Misery, hunger,oppression, yes, but no risk of intervention in Swaziland

by Rashmee

Posted on February 4, 2015



King Mswati III picks his 14th wife
King Mswati III picks his 14th wife

“Playboy King,” this wonderful OZY story on the mansions, wives and luxury cars of Mswati III of Swaziland illustrates exactly what we’ve been discussing these past two days: there is no risk of western intervention in this small country next to South Africa.

Mswati III, the 46-year absolute ruler, presides over great misery. According to the story (which hyperlinks through to the relevant sources):  “Swaziland is the seventh-hungriest country in the world, 63 percent of its citizens live below the poverty line and more than 1 in 4 adults (aged 15–49) have HIV/AIDS.” Meanwhile, the king buys cars worth 61 years of Swazi wages, crushes rare flashes of dissent and jails journalists.

(The seventh-hungriest classification comes from the Global Huger Index, which lists Swaziland as follows – 2,100 calories available per day; Undernourished: 35.8%; Calorie deficit: 262).

So why does the world stand by and do nothing about such tyrannical cruelty with no end in sight? Because Swaziland has no significance – it has no oil or important natural resources. There is no particular reason to expend much thought and military resources on a nullity of a country. This view is endorsed by Chris Vandome of the Africa program at Chatham House in London.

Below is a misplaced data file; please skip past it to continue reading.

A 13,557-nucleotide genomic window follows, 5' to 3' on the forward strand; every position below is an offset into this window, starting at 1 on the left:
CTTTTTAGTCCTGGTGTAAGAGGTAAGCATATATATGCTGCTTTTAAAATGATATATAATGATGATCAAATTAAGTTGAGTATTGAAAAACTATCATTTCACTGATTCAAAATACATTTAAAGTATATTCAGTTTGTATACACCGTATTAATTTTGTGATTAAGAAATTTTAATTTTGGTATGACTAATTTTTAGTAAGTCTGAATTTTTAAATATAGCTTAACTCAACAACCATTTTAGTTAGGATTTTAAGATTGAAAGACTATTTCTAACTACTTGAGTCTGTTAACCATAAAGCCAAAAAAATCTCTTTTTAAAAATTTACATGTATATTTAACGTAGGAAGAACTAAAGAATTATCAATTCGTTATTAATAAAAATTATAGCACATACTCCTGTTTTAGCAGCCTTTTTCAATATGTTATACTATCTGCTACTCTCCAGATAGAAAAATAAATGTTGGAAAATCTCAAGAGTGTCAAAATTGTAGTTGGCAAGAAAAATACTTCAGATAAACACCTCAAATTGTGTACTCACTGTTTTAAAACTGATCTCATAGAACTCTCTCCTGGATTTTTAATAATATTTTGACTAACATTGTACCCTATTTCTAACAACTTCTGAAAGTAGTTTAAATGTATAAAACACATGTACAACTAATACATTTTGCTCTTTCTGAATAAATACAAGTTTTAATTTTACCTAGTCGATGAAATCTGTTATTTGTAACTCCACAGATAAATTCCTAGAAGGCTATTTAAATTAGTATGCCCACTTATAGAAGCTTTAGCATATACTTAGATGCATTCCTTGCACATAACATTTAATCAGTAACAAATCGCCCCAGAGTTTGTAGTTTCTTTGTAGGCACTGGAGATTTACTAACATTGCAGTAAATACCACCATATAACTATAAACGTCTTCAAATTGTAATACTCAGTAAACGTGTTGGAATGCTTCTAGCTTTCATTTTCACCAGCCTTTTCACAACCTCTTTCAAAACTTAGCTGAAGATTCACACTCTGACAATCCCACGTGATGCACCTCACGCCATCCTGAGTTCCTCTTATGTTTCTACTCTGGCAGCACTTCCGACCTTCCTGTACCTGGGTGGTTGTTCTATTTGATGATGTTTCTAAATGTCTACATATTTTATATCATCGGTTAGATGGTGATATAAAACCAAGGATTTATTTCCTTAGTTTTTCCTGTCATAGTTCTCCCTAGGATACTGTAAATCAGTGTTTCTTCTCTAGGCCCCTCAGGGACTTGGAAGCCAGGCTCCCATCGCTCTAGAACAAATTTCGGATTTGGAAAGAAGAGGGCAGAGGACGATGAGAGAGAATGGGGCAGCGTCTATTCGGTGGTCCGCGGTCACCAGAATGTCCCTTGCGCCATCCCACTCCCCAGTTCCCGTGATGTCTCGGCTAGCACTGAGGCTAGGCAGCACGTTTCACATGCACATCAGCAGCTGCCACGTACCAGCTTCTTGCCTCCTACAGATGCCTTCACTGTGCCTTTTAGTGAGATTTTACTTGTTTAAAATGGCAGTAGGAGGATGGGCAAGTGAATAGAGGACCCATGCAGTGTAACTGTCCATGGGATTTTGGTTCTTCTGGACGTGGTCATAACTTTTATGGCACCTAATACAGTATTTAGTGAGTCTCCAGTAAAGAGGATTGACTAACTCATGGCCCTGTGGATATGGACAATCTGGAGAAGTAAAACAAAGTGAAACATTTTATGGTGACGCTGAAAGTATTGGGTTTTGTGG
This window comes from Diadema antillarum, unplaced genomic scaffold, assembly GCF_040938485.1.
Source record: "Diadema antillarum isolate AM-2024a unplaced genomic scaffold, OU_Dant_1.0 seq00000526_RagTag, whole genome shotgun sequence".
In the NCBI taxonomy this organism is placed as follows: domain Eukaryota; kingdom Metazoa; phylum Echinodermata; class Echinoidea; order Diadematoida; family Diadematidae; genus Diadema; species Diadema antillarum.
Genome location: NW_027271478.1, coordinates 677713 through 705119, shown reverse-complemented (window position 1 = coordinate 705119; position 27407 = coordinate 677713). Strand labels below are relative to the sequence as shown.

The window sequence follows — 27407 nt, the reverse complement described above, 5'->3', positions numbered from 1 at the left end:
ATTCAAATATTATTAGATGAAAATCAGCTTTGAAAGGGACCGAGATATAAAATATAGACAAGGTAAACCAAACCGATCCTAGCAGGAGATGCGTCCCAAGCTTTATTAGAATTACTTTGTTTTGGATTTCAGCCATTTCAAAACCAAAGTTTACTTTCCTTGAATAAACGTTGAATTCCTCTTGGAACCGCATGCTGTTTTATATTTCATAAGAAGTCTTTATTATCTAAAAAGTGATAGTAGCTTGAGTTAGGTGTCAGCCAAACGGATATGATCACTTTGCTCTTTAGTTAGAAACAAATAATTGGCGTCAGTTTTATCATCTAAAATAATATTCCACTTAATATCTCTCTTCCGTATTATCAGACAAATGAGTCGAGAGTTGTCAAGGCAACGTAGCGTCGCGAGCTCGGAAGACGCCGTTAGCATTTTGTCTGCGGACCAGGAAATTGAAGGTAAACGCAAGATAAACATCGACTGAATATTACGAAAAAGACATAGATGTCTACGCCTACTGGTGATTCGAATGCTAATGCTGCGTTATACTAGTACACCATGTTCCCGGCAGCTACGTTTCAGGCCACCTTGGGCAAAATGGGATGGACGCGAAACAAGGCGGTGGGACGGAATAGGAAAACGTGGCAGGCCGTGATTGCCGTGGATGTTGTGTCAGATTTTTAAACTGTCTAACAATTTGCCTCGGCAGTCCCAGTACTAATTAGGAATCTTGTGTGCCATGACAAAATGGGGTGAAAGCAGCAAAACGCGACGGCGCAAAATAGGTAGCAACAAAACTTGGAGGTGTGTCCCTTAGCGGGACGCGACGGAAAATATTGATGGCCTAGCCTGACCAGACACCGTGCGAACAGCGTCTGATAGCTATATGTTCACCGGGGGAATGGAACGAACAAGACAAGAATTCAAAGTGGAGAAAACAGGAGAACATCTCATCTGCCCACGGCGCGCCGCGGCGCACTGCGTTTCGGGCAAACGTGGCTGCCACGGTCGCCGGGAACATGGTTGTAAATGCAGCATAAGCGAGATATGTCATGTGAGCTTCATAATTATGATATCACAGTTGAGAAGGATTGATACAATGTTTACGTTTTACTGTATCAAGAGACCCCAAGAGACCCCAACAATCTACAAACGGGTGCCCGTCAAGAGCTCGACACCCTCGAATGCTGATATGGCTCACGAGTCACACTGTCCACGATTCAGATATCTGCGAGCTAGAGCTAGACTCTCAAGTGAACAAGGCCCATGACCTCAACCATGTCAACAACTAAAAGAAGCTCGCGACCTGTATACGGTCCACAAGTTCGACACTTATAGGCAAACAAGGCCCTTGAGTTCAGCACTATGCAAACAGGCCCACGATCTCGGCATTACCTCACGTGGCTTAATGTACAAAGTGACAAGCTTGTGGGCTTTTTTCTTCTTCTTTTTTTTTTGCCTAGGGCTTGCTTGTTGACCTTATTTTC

Only very occasionally is there any meaningful intervention. In 2011, South Africa rescinded $207 million after King Mswati refused to make basic political reforms. Last year, the US issued a proclamation withdrawing Swaziland’s eligibility for the African Growth and Opportunity Act (AGOA), which became effective on January 1.

This will put pressure on the embattled Swaziland economy, particularly its garment industry, which has benefited from preferential market access available under AGOA.

But there will be no real intervention because Swaziland just doesn’t matter much to anyone.

 


Rashmee has lived and worked in several countries in the past decade, including Afghanistan, India, Haiti, Tunisia, the UAE, US and UK

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